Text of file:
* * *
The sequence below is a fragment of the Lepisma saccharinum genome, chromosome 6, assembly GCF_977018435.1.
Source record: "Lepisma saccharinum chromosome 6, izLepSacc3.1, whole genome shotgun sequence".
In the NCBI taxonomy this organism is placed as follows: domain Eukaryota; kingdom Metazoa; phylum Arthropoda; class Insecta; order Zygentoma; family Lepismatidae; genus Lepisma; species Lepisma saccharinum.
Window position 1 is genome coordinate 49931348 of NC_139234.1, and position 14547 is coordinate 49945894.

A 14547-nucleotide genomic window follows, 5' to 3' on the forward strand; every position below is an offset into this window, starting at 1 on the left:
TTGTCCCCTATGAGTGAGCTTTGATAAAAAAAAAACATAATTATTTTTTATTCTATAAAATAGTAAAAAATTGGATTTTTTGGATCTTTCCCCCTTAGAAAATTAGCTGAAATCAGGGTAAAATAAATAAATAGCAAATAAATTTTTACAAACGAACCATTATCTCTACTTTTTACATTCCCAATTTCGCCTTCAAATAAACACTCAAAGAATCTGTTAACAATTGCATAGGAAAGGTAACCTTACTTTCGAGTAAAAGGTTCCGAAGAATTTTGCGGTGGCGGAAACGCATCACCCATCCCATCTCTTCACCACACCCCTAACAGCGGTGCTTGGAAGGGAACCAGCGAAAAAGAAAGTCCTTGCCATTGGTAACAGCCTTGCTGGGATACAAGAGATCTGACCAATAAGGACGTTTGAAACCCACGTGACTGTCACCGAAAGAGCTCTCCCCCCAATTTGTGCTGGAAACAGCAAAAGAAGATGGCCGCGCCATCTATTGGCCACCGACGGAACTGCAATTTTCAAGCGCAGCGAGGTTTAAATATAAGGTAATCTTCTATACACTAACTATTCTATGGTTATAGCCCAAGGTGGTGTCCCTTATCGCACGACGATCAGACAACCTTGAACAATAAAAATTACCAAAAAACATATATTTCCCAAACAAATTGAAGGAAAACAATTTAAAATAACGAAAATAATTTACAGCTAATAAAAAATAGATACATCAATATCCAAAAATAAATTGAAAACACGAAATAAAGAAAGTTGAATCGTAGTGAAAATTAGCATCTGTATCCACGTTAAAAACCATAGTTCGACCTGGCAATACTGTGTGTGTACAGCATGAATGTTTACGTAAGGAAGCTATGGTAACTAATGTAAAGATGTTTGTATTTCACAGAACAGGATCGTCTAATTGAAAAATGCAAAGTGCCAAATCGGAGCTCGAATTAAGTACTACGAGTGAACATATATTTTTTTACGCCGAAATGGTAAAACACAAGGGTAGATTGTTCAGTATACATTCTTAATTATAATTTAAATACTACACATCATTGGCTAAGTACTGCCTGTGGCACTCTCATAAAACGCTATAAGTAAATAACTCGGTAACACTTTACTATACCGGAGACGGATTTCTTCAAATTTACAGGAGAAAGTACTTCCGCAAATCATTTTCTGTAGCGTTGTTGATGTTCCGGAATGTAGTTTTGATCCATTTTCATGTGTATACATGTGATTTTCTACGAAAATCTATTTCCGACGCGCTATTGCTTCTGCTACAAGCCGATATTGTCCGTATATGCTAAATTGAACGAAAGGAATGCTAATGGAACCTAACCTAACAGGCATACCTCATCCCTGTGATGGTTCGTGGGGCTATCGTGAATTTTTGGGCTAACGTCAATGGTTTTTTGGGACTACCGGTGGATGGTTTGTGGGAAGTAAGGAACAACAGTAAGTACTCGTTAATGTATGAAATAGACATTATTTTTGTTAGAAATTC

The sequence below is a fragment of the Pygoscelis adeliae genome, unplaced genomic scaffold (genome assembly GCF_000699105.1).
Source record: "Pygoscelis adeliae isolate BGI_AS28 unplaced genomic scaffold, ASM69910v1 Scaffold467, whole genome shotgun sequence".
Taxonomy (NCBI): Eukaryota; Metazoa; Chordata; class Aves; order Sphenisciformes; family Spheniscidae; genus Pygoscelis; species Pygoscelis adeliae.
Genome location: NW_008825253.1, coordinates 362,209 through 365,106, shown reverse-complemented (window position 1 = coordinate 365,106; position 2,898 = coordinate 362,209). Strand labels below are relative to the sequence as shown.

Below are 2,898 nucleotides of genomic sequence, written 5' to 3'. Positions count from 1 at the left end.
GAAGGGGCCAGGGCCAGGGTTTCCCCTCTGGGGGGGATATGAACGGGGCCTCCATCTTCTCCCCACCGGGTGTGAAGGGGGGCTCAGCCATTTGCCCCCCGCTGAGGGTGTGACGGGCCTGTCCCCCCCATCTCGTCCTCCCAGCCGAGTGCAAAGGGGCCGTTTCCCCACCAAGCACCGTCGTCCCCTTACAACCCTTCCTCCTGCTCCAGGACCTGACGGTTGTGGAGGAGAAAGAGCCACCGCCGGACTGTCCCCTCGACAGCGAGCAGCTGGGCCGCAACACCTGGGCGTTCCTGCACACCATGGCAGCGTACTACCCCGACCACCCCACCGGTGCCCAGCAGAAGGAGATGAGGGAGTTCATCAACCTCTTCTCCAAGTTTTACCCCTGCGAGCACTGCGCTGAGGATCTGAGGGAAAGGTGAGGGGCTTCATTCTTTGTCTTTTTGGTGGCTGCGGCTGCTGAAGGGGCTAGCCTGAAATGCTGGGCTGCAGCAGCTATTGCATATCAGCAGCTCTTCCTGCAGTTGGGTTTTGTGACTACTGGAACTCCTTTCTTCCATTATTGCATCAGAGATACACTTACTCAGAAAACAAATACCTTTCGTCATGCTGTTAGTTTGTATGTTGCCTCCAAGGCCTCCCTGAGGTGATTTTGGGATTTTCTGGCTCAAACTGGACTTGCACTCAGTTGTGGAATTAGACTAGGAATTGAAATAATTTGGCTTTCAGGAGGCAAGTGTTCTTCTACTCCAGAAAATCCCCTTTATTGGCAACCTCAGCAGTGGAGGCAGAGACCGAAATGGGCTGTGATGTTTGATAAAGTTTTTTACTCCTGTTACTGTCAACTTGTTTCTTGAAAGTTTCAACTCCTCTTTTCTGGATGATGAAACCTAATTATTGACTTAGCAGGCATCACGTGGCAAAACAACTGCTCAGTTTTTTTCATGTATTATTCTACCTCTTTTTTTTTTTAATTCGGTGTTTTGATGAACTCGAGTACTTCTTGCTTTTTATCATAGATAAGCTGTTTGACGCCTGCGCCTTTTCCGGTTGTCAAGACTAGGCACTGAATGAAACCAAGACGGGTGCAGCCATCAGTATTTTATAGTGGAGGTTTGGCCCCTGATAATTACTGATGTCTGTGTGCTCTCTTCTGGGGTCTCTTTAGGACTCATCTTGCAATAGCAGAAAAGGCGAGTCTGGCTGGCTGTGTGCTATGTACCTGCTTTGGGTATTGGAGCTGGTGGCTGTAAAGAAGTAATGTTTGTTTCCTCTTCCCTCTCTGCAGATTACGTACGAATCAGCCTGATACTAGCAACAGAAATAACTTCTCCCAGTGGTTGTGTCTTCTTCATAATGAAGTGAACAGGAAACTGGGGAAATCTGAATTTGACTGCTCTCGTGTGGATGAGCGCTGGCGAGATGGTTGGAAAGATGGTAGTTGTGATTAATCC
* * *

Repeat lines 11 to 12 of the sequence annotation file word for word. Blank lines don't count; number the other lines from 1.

Below are 2,898 nucleotides of genomic sequence, written 5' to 3'. Positions count from 1 at the left end.
GAAGGGGCCAGGGCCAGGGTTTCCCCTCTGGGGGGGATATGAACGGGGCCTCCATCTTCTCCCCACCGGGTGTGAAGGGGGGCTCAGCCATTTGCCCCCCGCTGAGGGTGTGACGGGCCTGTCCCCCCCATCTCGTCCTCCCAGCCGAGTGCAAAGGGGCCGTTTCCCCACCAAGCACCGTCGTCCCCTTACAACCCTTCCTCCTGCTCCAGGACCTGACGGTTGTGGAGGAGAAAGAGCCACCGCCGGACTGTCCCCTCGACAGCGAGCAGCTGGGCCGCAACACCTGGGCGTTCCTGCACACCATGGCAGCGTACTACCCCGACCACCCCACCGGTGCCCAGCAGAAGGAGATGAGGGAGTTCATCAACCTCTTCTCCAAGTTTTACCCCTGCGAGCACTGCGCTGAGGATCTGAGGGAAAGGTGAGGGGCTTCATTCTTTGTCTTTTTGGTGGCTGCGGCTGCTGAAGGGGCTAGCCTGAAATGCTGGGCTGCAGCAGCTATTGCATATCAGCAGCTCTTCCTGCAGTTGGGTTTTGTGACTACTGGAACTCCTTTCTTCCATTATTGCATCAGAGATACACTTACTCAGAAAACAAATACCTTTCGTCATGCTGTTAGTTTGTATGTTGCCTCCAAGGCCTCCCTGAGGTGATTTTGGGATTTTCTGGCTCAAACTGGACTTGCACTCAGTTGTGGAATTAGACTAGGAATTGAAATAATTTGGCTTTCAGGAGGCAAGTGTTCTTCTACTCCAGAAAATCCCCTTTATTGGCAACCTCAGCAGTGGAGGCAGAGACCGAAATGGGCTGTGATGTTTGATAAAGTTTTTTACTCCTGTTACTGTCAACTTGTTTCTTGAAAGTTTCAACTCCTCTTTTCTGGATGATGAAACCTAATTATTGACTTAGCAGGCATCACGTGGCAAAACAACTGCTCAGTTTTTTTCATGTATTATTCTACCTCTTTTTTTTTTTAATTCGGTGTTTTGATGAACTCGAGTACTTCTTGCTTTTTATCATAGATAAGCTGTTTGACGCCTGCGCCTTTTCCGGTTGTCAAGACTAGGCACTGAATGAAACCAAGACGGGTGCAGCCATCAGTATTTTATAGTGGAGGTTTGGCCCCTGATAATTACTGATGTCTGTGTGCTCTCTTCTGGGGTCTCTTTAGGACTCATCTTGCAATAGCAGAAAAGGCGAGTCTGGCTGGCTGTGTGCTATGTACCTGCTTTGGGTATTGGAGCTGGTGGCTGTAAAGAAGTAATGTTTGTTTCCTCTTCCCTCTCTGCAGATTACGTACGAATCAGCCTGATACTAGCAACAGAAATAACTTCTCCCAGTGGTTGTGTCTTCTTCATAATGAAGTGAACAGGAAACTGGGGAAATCTGAATTTGACTGCTCTCGTGTGGATGAGCGCTGGCGAGATGGTTGGAAAGATGGTAGTTGTGATTAATCC